WASHINGTON -- Ahead of Japanese Prime Minister Shinzo Abe’s state visit to Washington this spring, the government of South Korea hired a lobbying firm to try to sully his trip with some bad PR.
On March 18, the South Korean Embassy hired BGR Group to “[f]acilitate communications between [Korea] and news outlets, academia, think tanks, and other individuals within the United States,” according to BGR's foreign agent registration form. In practice, that's meant the firm has pushed a public relations campaign highlighting Japan’s World War II history, particularly its use of forced prostitutes from Korea, known as “comfort women.”
The lead lobbyist for BGR’s effort is Frank Ahrens, a onetime PR executive with the Korean car maker Hyundai and a former journalist with The Washington Post.
What stands out about South Korea’s employment of BGR to muck up Abe’s visit is that the lobbying firm also holds major contracts with the U.S. subsidiaries of Japanese car maker Toyota and pharmaceutical company Eisai.
The relationship between major Japanese corporations and the Japanese state is famously tight, so much so that it can be hard to know where one ends and the other begins. This is particularly true of Toyota, a historical ally of Abe’s conservative Liberal Democratic Party.
The symbiotic corporate-state relationship has been dubbed Japan Inc., a catch-all term that covers how the government has used its power to boost corporations overseas and corporations have worked to bolster the government back home. While there are signs that the bond may be weakening, the government significantly devalued the yen during the Great Recession to make Japanese exports, specifically Toyota cars, cheaper. And it viewed the 2010 Toyota recall scandal as a potential disruption to U.S.-Japanese relations.
Fortunately for Japan, Toyota’s construction of car and car-part factories in southern U.S. states like Mississippi and Tennessee has created domestic spokesmen for the industry -- and, in turn, for U.S.-Japanese relations.
The boldest of these was Mississippi’s Republican Gov. Haley Barbour, who championed the construction of a Toyota factory in his perpetually depressed state. Amid the recall scandal, Barbour defended Toyota in The Washington Post. He also attacked the U.S. bailout of automakers General Motors and Chrysler while remaining silent on the Japanese currency devaluation meant to boost Toyota.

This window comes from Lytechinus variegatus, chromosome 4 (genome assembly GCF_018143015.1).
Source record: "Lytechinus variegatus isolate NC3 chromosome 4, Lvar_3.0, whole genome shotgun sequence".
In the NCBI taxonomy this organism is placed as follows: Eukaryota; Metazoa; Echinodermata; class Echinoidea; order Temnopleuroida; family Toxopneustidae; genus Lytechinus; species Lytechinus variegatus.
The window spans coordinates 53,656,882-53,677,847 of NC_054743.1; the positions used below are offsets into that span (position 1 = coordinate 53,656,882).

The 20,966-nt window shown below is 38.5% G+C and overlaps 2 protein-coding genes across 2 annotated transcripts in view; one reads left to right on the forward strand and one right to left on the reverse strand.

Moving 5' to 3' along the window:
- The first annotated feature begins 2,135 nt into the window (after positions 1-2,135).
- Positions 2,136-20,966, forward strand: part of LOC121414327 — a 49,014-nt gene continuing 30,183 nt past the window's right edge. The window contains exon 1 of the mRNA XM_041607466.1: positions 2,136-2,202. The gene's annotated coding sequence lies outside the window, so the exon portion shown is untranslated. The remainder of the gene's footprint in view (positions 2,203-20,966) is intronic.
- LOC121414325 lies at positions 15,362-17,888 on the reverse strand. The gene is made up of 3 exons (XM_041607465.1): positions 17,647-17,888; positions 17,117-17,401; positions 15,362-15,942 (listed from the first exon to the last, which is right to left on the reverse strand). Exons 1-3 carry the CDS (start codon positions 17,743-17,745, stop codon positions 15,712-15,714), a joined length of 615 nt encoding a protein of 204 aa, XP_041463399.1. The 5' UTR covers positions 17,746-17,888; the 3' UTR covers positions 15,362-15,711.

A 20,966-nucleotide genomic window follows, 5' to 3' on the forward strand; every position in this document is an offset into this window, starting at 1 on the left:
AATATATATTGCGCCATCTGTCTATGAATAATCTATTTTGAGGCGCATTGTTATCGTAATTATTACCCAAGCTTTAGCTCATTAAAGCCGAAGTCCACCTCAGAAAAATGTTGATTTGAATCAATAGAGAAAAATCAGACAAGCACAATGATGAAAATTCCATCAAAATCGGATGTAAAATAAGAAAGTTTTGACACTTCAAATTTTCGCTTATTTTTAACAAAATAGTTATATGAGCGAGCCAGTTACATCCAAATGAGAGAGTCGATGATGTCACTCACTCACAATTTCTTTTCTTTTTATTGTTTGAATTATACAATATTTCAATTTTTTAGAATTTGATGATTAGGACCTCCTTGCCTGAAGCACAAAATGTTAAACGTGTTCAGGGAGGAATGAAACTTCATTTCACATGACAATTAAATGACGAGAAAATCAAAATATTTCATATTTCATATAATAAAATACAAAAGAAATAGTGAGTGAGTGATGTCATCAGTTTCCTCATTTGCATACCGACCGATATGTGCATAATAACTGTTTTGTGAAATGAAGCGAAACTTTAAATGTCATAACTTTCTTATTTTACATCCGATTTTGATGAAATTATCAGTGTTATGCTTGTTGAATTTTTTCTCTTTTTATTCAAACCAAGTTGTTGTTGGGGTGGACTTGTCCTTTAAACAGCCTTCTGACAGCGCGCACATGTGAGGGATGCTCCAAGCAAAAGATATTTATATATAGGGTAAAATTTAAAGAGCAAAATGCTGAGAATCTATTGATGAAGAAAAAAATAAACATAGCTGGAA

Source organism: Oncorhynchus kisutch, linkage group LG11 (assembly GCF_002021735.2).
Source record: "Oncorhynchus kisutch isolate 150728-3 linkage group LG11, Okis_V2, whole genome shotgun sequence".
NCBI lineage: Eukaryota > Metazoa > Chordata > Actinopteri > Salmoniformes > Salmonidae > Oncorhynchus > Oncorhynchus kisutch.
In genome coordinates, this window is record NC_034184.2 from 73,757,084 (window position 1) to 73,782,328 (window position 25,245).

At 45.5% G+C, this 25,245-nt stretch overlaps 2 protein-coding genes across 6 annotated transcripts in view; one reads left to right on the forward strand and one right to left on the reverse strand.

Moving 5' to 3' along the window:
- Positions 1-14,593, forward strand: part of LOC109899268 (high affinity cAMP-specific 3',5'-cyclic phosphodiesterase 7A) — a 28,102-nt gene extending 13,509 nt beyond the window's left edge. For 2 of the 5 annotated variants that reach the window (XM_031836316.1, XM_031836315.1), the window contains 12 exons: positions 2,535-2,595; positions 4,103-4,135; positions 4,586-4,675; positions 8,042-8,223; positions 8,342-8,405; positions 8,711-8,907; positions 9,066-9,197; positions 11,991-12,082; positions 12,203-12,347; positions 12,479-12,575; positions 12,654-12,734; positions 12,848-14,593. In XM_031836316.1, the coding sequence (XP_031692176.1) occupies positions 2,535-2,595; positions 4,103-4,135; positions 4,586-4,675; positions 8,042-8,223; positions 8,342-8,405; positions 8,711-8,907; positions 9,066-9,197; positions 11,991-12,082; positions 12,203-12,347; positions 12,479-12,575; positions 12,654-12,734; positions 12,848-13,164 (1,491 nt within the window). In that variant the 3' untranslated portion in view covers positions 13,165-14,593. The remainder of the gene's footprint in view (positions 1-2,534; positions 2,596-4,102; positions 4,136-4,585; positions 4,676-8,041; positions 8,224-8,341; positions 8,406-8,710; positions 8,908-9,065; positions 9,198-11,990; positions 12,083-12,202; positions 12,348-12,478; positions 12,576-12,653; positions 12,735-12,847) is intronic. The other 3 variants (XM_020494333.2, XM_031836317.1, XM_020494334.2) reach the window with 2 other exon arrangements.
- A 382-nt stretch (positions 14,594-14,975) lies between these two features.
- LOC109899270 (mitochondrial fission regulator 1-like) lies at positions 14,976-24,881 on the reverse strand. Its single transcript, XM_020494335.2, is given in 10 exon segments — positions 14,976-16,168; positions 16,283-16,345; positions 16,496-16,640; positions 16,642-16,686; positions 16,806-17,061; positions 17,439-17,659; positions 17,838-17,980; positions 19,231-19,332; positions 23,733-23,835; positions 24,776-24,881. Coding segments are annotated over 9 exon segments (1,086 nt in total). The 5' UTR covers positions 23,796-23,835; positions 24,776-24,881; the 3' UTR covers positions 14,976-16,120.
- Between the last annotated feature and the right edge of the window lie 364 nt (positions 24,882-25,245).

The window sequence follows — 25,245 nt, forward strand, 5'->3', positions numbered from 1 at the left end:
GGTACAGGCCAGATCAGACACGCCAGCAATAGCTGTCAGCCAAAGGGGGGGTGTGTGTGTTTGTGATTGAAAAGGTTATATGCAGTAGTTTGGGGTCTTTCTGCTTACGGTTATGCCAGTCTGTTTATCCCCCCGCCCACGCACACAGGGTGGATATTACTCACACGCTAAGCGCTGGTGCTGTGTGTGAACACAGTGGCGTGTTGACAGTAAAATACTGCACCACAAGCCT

After his public defense of Toyota, the car maker signed a lobbying contract with Barbour’s former firm, BGR. In 2013, following his second term as governor, Barbour returned to that firm, becoming a lobbyist for Toyota.
Given all that, it's interesting to see BGR working for South Korea, too.
Lobbyists are generally expected to discuss their potential conflicts of interest with clients who might have diverging positions. According to the Code of Ethics promulgated by the Association of Government Relations Professionals (formerly the American League of Lobbyists), a lobbyist should inform a client if the lobbyist's work for another client “may have a significant adverse impact" on the first client’s interests.
In this case, Ahrens himself is not registered to work for firm clients Toyota and Eisai, and no other BGR lobbyists are currently registered as foreign agents for the South Korean government. A BGR spokesman declined to comment.
In the lead-up to and throughout Abe’s state visit to Washington from April 26 to May 3, news outlets published numerous stories and editorials regarding the comfort women issue. Abe was called on to directly acknowledge and apologize for the past abuses. Members of Congress like Rep. Mike Honda (D-Calif.), who is Japanese-American, and Rep. Charles Rangel (D-N.Y.) wrote op-eds calling for an apology. A large number of academics signed a letter condemning Japanese efforts to whitewash that history.
The Japanese prime minister did not apologize to the comfort women in his speech to Congress or otherwise during his time in Washington. He did, however, offer his "eternal condolences" for the many U.S. soldiers who died in World War II.
Japanese troops, of course, were not the only ones who historically forced women into sexual slavery. South Korean troops, for instance, engaged in some of the same practices during the Vietnam War.
But Japan won't get the chance to turn the tables on South Korea's President Park Geun-hye, who had planned to be in Washington this coming weekend. A deadly outbreak of the respiratory illness MERS canceled the trip.
Language has been adjusted to better reflect Prime Minister Abe's remarks to Congress about the Americans who died in WWII.